What is the correct way to clean a metal roof?
January 24, 2018 10:23 AM   Subscribe

My house has a relatively new metal roof, installed by previous owner. We have been told by multiple realtors and home inspectors that pressure washing will damage/cut years off a metal roof. Is this actually true? I am currently in the market for a roof cleaner and all the ones I'm finding are proposing pressure washing.

Prior to buying this house we looked at 3 dozen homes on the market, worked with 2 different realtors and at least a half dozen inspection companies. All of them said that pressure washing metal roofs was no bueno. In a couple of home inspections it was specifically called out when the roof of the house had obviously been pressure washed and the inspector would estimate the number of years lost on it due to that. The house we bought has a metal roof but had no such history/prior damage. I'd like to keep it that way.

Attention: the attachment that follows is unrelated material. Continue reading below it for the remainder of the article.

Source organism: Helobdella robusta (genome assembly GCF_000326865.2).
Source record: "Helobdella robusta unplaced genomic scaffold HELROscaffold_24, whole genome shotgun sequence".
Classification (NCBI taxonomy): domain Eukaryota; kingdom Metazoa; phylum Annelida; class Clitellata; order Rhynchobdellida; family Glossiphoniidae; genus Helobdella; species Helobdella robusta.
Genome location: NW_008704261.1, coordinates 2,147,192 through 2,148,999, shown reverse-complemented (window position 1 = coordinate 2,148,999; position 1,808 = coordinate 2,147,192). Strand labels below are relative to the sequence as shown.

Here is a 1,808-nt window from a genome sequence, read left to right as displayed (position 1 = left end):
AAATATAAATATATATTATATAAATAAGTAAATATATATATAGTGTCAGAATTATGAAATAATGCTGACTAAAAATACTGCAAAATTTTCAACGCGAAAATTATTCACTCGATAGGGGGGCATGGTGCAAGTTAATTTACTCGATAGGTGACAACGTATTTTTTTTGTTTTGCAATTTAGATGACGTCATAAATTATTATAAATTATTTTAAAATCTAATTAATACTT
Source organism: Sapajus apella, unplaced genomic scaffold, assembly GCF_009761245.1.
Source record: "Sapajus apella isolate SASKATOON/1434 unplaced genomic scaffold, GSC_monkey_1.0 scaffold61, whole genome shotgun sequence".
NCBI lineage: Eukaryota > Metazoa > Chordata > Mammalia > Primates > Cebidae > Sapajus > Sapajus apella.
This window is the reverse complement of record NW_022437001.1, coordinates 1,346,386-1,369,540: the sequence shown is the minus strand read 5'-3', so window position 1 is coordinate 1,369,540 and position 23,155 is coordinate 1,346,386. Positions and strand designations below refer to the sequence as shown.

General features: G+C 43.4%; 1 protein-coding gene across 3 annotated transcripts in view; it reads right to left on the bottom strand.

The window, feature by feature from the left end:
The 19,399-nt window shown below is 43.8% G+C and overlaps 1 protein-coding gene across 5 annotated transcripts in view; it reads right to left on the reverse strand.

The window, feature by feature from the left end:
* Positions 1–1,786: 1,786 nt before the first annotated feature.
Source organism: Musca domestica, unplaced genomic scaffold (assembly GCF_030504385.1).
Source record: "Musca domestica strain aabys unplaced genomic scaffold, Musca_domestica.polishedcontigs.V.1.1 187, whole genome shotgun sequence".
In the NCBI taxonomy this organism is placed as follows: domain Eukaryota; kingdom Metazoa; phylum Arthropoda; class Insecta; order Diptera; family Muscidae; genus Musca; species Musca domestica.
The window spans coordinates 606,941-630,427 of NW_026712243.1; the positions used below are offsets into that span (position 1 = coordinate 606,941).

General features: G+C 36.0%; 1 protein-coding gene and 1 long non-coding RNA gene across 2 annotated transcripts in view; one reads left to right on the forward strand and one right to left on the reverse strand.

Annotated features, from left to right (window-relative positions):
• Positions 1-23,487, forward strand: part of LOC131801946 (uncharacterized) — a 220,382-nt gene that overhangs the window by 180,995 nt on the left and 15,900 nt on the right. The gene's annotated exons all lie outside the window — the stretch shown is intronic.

What should I be asking for when hiring someone to clean my roof? In addition to leaves, pine needles and evergreen tree branches there is moss to be cleaned off (yay Pacific NW).
posted by joan_holloway to Home & Garden (8 answers total) 5 users marked this as a favorite
I am speaking from zero experience about metal roofs, but for unpainted metals designed for exposure to the elements, the surface oxidizes (rusts) in a way that protects the underlying non-oxidized metal. Removing this oxide through scrubbing removes this protection, and the metal underneath must be consumed by re-oxidation.

Perhaps the people you’ve talked to are concerned that power washing would remove this layer.
posted by zippy at 10:40 AM on January 24, 2018 [1 favorite]